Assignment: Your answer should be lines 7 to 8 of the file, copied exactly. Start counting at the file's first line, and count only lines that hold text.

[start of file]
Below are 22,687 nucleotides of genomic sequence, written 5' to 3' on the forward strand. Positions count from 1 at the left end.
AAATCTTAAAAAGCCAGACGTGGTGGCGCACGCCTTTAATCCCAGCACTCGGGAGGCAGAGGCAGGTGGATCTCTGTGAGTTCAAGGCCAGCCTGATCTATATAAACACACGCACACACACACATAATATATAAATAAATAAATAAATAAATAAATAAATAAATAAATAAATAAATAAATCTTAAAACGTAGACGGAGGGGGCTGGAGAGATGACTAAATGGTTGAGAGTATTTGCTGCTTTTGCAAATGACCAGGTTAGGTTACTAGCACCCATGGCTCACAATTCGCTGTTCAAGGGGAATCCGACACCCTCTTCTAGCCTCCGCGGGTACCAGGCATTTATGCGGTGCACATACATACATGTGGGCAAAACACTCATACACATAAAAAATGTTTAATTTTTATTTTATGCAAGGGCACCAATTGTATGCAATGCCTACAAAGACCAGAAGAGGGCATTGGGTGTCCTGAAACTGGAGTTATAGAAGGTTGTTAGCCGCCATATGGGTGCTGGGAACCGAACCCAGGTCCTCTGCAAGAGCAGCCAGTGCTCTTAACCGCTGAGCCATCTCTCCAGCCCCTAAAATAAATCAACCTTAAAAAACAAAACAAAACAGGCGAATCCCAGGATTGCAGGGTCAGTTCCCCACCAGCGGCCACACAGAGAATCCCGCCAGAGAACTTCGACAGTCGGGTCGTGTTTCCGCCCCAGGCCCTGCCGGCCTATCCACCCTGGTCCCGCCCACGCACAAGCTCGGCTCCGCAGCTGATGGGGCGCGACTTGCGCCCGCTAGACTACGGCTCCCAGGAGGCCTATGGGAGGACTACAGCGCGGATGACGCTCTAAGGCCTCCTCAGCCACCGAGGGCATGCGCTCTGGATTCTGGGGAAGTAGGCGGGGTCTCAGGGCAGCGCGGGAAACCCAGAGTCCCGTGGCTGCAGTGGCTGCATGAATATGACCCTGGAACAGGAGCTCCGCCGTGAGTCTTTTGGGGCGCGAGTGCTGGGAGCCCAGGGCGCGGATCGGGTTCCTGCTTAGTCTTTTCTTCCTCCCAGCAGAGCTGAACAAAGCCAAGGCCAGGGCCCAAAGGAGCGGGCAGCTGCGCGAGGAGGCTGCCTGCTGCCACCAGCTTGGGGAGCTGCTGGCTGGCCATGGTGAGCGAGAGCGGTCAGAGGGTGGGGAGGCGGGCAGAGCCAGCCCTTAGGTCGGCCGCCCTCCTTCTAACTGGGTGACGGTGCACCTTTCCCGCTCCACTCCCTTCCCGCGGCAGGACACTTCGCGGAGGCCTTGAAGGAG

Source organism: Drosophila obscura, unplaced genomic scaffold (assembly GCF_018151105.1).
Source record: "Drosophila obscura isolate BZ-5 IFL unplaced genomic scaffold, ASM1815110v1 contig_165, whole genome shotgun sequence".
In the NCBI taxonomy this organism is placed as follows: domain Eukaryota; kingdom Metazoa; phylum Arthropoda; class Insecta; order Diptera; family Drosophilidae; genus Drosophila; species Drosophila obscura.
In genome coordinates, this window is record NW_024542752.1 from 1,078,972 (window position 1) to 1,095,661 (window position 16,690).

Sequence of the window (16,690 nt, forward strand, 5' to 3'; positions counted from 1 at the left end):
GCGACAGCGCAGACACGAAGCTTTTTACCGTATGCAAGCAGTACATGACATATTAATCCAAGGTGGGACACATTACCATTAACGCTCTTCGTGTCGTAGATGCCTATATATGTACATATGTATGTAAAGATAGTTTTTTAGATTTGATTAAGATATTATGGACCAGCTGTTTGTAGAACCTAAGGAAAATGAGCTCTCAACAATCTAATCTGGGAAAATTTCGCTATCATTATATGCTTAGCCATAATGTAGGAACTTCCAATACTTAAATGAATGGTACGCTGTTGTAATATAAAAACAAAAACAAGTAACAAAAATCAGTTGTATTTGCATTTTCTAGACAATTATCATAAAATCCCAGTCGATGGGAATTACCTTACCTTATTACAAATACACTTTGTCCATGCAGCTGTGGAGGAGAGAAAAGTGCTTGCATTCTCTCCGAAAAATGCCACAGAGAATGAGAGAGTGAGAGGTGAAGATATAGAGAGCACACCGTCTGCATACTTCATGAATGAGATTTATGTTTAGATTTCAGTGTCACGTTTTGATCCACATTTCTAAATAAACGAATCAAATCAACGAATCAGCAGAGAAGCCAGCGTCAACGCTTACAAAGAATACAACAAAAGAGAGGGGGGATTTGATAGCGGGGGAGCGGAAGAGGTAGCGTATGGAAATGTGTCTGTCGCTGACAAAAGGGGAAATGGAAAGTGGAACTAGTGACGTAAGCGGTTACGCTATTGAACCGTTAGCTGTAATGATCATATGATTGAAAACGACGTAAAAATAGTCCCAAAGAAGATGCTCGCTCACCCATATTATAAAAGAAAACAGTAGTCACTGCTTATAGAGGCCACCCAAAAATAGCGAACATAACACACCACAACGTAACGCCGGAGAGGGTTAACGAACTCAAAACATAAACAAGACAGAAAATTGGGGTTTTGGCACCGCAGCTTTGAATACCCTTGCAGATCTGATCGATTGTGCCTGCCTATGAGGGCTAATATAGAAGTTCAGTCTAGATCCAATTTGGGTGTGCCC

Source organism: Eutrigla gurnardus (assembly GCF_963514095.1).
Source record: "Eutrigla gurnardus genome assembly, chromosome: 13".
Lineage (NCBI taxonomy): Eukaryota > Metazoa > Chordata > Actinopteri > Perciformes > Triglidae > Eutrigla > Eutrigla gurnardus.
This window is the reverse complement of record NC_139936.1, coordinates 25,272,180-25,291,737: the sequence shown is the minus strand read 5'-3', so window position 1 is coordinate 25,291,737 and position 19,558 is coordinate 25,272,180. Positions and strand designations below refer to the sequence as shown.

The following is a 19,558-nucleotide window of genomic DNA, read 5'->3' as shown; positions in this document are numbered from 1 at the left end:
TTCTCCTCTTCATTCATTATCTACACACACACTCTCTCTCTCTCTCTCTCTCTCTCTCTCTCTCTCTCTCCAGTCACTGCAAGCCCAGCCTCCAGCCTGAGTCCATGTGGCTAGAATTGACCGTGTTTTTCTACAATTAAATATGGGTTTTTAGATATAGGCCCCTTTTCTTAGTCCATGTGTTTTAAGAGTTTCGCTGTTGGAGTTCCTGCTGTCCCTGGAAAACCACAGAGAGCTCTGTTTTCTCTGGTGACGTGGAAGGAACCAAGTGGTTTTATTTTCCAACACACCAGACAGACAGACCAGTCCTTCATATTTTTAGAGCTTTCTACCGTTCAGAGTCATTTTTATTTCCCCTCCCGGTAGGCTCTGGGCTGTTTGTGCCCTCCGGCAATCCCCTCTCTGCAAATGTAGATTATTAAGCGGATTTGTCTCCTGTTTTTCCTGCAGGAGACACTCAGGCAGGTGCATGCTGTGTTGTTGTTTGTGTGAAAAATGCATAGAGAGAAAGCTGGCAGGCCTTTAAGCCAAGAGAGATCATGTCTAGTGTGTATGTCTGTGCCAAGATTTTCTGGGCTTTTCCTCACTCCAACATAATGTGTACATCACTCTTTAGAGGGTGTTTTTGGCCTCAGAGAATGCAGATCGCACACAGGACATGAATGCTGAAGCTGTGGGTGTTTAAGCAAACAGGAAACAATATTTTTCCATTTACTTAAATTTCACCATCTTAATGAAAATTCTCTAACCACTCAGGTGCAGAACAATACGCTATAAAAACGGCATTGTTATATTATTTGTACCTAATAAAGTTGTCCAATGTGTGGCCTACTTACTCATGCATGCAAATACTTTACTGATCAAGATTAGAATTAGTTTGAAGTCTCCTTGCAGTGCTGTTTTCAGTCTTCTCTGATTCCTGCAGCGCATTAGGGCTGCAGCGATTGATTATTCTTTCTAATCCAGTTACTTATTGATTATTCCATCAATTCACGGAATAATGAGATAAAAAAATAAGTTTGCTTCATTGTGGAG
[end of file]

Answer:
Sequence of the window (16,690 nt, forward strand, 5' to 3'; positions counted from 1 at the left end):
GCGACAGCGCAGACACGAAGCTTTTTACCGTATGCAAGCAGTACATGACATATTAATCCAAGGTGGGACACATTACCATTAACGCTCTTCGTGTCGTAGATGCCTATATATGTACATATGTATGTAAAGATAGTTTTTTAGATTTGATTAAGATATTATGGACCAGCTGTTTGTAGAACCTAAGGAAAATGAGCTCTCAACAATCTAATCTGGGAAAATTTCGCTATCATTATATGCTTAGCCATAATGTAGGAACTTCCAATACTTAAATGAATGGTACGCTGTTGTAATATAAAAACAAAAACAAGTAACAAAAATCAGTTGTATTTGCATTTTCTAGACAATTATCATAAAATCCCAGTCGATGGGAATTACCTTACCTTATTACAAATACACTTTGTCCATGCAGCTGTGGAGGAGAGAAAAGTGCTTGCATTCTCTCCGAAAAATGCCACAGAGAATGAGAGAGTGAGAGGTGAAGATATAGAGAGCACACCGTCTGCATACTTCATGAATGAGATTTATGTTTAGATTTCAGTGTCACGTTTTGATCCACATTTCTAAATAAACGAATCAAATCAACGAATCAGCAGAGAAGCCAGCGTCAACGCTTACAAAGAATACAACAAAAGAGAGGGGGGATTTGATAGCGGGGGAGCGGAAGAGGTAGCGTATGGAAATGTGTCTGTCGCTGACAAAAGGGGAAATGGAAAGTGGAACTAGTGACGTAAGCGGTTACGCTATTGAACCGTTAGCTGTAATGATCATATGATTGAAAACGACGTAAAAATAGTCCCAAAGAAGATGCTCGCTCACCCATATTATAAAAGAAAACAGTAGTCACTGCTTATAGAGGCCACCCAAAAATAGCGAACATAACACACCACAACGTAACGCCGGAGAGGGTTAACGAACTCAAAACATAAACAAGACAGAAAATTGGGGTTTTGGCACCGCAGCTTTGAATACCCTTGCAGATCTGATCGATTGTGCCTGCCTATGAGGGCTAATATAGAAGTTCAGTCTAGATCCAATTTGGGTGTGCCC